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Tags: camels


A pair of dromedary camels named Teela and Dajarra get along quite well in their sandy Australian enclosure. Steve and Terri happened across Dajarra, an orphaned calf, while traveling in the Australian outback. Together they loaded the 4-month-old camel into Steve's four-wheel drive and took her back to the Australia Zoo. There, Dajarra was bottle-fed 3 liters of milk seven times a day for 18 months. Aside from her daily feedings, Dajarra was basically allowed to do as she pleased around the zoo.

Today Dajarra hangs out with Teela in their very own enclosure. They enjoy being fed by the public and giving camelback rides to the keepers.

Dromedary camels were domesticated 4,000 years ago in what is today the United Arab Emirates. They went extinct in the wild 2,000 years later, and nowadays only domesticated, semi-domesticated and feral populations remain.

The camels were originally introduced to Australia in 1840. In 1860 several shipments arrived for an outback expedition and proved to be very well adapted to the Australian desert, carrying heavy loads over vast, arid expanses with little need for food or water.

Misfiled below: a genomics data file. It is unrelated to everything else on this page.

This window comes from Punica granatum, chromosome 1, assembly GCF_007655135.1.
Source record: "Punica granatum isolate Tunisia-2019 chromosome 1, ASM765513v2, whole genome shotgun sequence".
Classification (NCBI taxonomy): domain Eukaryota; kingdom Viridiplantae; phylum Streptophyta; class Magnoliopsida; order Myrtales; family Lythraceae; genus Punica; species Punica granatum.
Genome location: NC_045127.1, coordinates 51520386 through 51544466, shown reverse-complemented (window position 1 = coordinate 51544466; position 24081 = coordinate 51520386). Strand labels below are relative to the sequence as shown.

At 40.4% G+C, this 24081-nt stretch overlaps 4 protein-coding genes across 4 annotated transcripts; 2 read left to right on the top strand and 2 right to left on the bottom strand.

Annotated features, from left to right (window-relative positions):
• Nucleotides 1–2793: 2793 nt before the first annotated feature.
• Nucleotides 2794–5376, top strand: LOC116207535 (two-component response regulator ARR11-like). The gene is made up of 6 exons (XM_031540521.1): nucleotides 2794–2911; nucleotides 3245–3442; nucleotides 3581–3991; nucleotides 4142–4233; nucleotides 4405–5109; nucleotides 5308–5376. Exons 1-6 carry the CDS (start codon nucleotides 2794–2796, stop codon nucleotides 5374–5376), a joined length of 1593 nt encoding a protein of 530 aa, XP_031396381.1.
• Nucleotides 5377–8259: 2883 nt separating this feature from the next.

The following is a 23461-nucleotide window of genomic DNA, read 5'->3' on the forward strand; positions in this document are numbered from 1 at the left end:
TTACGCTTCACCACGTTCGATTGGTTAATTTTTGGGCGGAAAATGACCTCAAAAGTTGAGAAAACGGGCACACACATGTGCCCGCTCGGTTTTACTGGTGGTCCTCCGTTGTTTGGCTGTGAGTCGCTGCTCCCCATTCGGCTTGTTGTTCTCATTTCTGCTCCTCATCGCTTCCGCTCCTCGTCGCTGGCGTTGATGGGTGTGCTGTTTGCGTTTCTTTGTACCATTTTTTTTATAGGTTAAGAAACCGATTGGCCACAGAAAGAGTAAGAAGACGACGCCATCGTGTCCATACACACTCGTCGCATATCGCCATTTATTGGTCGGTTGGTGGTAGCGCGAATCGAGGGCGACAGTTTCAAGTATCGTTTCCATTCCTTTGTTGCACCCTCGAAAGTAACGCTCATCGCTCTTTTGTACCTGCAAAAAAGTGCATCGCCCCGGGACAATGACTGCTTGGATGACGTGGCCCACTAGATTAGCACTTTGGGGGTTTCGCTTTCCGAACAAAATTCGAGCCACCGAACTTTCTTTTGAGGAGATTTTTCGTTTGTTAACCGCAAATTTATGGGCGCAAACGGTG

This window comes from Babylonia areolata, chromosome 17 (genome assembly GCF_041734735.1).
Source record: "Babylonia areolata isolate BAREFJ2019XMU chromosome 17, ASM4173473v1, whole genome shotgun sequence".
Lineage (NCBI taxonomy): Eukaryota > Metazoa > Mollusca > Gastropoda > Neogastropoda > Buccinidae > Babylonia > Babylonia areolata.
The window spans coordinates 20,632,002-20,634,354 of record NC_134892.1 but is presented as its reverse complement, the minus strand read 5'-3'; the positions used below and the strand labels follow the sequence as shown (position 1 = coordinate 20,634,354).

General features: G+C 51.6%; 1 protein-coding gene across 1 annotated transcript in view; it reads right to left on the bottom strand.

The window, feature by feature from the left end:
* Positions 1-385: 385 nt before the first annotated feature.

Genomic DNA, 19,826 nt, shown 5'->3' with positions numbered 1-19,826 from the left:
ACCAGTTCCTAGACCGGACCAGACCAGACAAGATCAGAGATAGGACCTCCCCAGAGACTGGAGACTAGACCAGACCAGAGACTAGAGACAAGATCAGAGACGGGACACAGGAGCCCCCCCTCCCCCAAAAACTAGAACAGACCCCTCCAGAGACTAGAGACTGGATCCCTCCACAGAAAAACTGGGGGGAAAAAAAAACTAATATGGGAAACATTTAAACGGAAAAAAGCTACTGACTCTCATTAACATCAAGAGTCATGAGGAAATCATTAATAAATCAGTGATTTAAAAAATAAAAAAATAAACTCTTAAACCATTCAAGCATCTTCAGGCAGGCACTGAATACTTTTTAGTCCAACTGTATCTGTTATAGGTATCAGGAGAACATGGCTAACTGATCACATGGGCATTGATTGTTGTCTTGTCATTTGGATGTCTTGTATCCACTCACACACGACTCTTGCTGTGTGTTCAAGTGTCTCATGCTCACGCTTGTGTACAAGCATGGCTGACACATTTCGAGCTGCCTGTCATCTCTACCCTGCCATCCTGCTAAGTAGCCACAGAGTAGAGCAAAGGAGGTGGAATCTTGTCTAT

Camels continued to arrive from India, Pakistan and other countries until 1907, when the advent of the motorcar and railroads rendered the mighty pack animals obsolete. No longer needed, the camels were set free to roam the outback.

Today Australia has the largest feral population of dromedary camels in the world, with estimates ranging from 25,000 to 200,000 individuals.

Outside Australia, dromedary camels are found in the Middle East, northern India and northern Africa.

These "ships of the desert" are incredibly well-adapted to their environment. When conditions heat up, camels can increase their own body temperature, which prevents sweating and therefore water loss.

Camels can tolerate a 40 percent loss in body mass when food and water are scarce, an amazing feat when one considers that a 15 percent such loss would kill most other mammals.

The dromedary camel's most distinctive feature is its single hump. The hump, composed of fat bound together by fibrous tissue, functions as food storage; the popular conception that camel humps are full of water is untrue.
Speaking of water, camels can rehydrate more quickly than any other mammal. The rate at which they can drink water more than 200 pints in just 10 minutes would be lethal to most animals.
Name: Dromedary Camel, aka Arabian Camel (Camelus dromedarius)

Primary Classification: Camelidae (Camels and Relatives)

Location: Northern Africa, the Middle East, northern India and Australia.

Habitat: Desert.

Diet: Mainly thorny plants, dry grasses and saltbush.

Size: Up to 11 ft in length and 1,210 lbs in weight.

Description: Caramel or sandy brown in color. Double row of eyelashes and brows. Long, curved neck. Single hump. Deep, narrow chest. Long hair on throat, shoulder and hump. Pad-shaped feet.

Conservation Status: Domesticated (Extinct in the Wild)


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